Zeca lives in hand-me-downs...her brother's old jeans and t-shirts, a smattering of pink clothes from a friend's daughter, a lone dress. She really enjoys picking out her clothes in the morning, so, we thought it would be fun to buy her some new clothes for her 2nd birthday. I imagined shopping over my lunch break, struggling to choose between all of the lovely, bright colored ensembles that would look so cute on my adorable daughter. Vibrant red, delightful orange and beautiful blue pants danced with plain cotton shirts of complementary colors in a gorgeous waltz of childhood androgyny. Then, I actually went shopping.
I first stopped at the Gap and wandered around for about 15 minutes before I realized, "Yep, this is really all that they have". The "boys" section of the store was filled with dark and bold colors that would have attracted my interest if they weren't covered in sports logos and camouflage. The "girls" section was filled with pink and white, dresses and frills. I finally found some plain cotton t-shirts and blouses but they were fitted, darts and gathers abounding. My daughter is a strappin' little gal with broad shoulders and an amazing belly. If we put her it tight shirts like those, we might as well slap a Jimmy Deal label on her. She would look ridiculous and would be completely uncomfortable. Two year olds aren't supposed to be rail thin but to look at the clothing options at the Gap, one might think otherwise.
I then dragged myself over to Target. My expectations were significantly lower after my experience at the Gap which was good because, otherwise, I would have been completely unprepared for the tacky tight t-shirts, short shorts and even shorter skirts. "I get my good looks from my mommy", "Patience Tester", "Spoiled" and "Princess" - these are the sayings plastered all over those tight-fitting tees. They might as well say, "My only value is in the way I look and I am going to use that to my advantage every chance I get. I am working you at this very moment. Do you like the way I look? Do you? I get my self-esteem from that, you know?" The messages on the shirts are bad enough but the short shorts and tiny skirts really drive the message home. I know for certain that when buying clothes for my son at this age, I never saw a pair of pants that implied, "Check out my ass! I am hot!" This spectacle passing as girls' clothing starts in sizes as small as 12 months. We are talking about dressing babies like harlots. Next thing you know, baby girls will come out of the womb and immediately receive a thong diaper and be swaddled in sequined blankets that say, "JUICY".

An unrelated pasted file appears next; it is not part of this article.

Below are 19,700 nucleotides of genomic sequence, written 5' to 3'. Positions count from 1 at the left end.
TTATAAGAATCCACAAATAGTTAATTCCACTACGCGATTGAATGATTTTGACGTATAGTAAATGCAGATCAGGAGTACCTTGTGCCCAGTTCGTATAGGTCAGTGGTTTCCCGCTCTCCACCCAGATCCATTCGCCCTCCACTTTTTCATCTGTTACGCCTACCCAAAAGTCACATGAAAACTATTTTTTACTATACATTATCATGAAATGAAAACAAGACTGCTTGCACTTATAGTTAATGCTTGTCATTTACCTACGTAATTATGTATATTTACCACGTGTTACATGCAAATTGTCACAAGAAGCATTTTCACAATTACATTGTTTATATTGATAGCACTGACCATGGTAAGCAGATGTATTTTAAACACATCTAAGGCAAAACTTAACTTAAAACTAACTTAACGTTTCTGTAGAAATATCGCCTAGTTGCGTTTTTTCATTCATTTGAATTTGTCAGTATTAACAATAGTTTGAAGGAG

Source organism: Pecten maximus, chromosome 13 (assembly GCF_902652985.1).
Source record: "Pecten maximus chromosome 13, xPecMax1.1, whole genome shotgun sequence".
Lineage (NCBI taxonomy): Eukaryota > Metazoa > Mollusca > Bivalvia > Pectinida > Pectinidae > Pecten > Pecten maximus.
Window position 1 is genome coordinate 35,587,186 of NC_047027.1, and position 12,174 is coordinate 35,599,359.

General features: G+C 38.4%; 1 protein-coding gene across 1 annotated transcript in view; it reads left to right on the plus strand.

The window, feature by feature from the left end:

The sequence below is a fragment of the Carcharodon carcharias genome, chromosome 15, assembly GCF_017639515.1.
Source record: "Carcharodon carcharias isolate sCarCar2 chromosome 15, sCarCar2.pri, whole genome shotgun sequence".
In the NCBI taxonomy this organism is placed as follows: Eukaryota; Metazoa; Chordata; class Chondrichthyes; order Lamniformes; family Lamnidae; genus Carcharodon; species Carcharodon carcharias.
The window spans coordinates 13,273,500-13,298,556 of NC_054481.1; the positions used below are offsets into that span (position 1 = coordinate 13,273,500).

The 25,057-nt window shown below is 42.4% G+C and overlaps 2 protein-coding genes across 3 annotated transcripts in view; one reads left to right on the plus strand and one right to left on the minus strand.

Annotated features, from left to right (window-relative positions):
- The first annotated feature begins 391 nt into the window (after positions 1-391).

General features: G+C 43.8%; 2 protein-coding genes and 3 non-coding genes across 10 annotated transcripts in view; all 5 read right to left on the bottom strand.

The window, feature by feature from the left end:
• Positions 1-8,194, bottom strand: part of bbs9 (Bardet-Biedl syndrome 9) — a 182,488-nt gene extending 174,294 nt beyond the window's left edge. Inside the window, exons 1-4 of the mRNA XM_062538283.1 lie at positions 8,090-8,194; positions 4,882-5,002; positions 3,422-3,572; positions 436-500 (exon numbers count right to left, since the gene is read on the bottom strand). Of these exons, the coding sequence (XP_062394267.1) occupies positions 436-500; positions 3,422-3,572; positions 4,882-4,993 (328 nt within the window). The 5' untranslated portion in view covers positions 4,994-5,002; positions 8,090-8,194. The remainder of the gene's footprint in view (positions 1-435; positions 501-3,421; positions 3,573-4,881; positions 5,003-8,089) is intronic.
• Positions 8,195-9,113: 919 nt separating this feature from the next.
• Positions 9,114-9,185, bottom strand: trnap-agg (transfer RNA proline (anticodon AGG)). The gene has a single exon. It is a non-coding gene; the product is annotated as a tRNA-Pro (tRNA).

I did not buy anything during my shopping trip and I will now turn to Hanna Andersson and L.L. Bean, though I will certainly grumble about paying more for clothes than I think is reasonable. I will do this knowing that many parents cannot afford to step out of Target and Walmart, knowing that they will have to dress their daughters in clothes that reduce them to objects. I will do this because I refuse to pimp my daughter. It's an indictment on our society that such a refusal is a luxury.